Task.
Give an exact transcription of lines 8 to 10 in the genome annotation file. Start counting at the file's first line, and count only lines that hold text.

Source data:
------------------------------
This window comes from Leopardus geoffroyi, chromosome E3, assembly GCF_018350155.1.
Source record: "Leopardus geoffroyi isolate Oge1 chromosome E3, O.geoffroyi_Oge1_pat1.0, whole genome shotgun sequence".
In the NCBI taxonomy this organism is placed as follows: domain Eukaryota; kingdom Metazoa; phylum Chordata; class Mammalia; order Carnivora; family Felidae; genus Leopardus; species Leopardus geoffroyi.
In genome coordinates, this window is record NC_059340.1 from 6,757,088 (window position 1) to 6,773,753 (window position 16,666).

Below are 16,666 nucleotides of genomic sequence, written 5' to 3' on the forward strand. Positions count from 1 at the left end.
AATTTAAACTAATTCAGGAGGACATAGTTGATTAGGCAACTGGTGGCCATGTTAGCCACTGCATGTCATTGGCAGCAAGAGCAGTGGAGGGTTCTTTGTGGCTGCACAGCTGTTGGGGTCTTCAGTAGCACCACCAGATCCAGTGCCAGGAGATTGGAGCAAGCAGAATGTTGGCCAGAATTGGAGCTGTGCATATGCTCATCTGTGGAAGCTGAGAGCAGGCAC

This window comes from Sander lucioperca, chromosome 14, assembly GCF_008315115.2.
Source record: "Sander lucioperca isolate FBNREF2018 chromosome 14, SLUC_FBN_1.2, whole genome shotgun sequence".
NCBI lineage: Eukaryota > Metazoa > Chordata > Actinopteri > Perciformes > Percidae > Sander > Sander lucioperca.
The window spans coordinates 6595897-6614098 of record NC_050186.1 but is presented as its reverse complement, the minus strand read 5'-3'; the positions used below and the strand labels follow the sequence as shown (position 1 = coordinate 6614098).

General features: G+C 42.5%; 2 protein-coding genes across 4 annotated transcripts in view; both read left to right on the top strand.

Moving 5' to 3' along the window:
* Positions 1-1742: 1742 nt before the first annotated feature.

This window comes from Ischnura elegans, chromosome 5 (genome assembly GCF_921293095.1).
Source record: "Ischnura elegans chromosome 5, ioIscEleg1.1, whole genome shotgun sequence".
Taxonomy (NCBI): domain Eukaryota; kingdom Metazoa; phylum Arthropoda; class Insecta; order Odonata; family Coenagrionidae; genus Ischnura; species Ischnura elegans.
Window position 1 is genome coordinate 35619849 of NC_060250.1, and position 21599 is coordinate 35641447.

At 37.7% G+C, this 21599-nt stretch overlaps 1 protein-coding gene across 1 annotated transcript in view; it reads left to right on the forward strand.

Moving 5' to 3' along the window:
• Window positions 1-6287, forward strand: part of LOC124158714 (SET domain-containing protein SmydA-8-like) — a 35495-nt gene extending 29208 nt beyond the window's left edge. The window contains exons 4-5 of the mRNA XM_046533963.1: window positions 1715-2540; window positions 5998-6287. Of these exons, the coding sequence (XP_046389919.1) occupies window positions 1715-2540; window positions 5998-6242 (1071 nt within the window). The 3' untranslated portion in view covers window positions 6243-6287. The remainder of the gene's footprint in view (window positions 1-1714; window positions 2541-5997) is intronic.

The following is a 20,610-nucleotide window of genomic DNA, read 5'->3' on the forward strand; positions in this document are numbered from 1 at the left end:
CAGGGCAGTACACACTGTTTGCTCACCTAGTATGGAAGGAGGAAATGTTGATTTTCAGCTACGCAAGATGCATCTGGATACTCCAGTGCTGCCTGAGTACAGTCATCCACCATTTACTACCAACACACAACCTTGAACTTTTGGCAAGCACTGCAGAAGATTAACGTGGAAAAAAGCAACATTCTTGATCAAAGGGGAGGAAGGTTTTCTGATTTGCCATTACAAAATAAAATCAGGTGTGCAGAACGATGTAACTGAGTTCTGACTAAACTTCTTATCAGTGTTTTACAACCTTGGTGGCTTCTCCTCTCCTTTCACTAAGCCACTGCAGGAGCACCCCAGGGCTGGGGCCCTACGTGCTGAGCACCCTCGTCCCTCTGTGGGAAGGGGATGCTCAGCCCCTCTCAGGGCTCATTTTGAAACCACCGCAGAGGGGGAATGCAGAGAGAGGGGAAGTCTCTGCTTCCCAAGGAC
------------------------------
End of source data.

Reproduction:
Source record: "Sander lucioperca isolate FBNREF2018 chromosome 14, SLUC_FBN_1.2, whole genome shotgun sequence".
NCBI lineage: Eukaryota > Metazoa > Chordata > Actinopteri > Perciformes > Percidae > Sander > Sander lucioperca.
The window spans coordinates 6595897-6614098 of record NC_050186.1 but is presented as its reverse complement, the minus strand read 5'-3'; the positions used below and the strand labels follow the sequence as shown (position 1 = coordinate 6614098).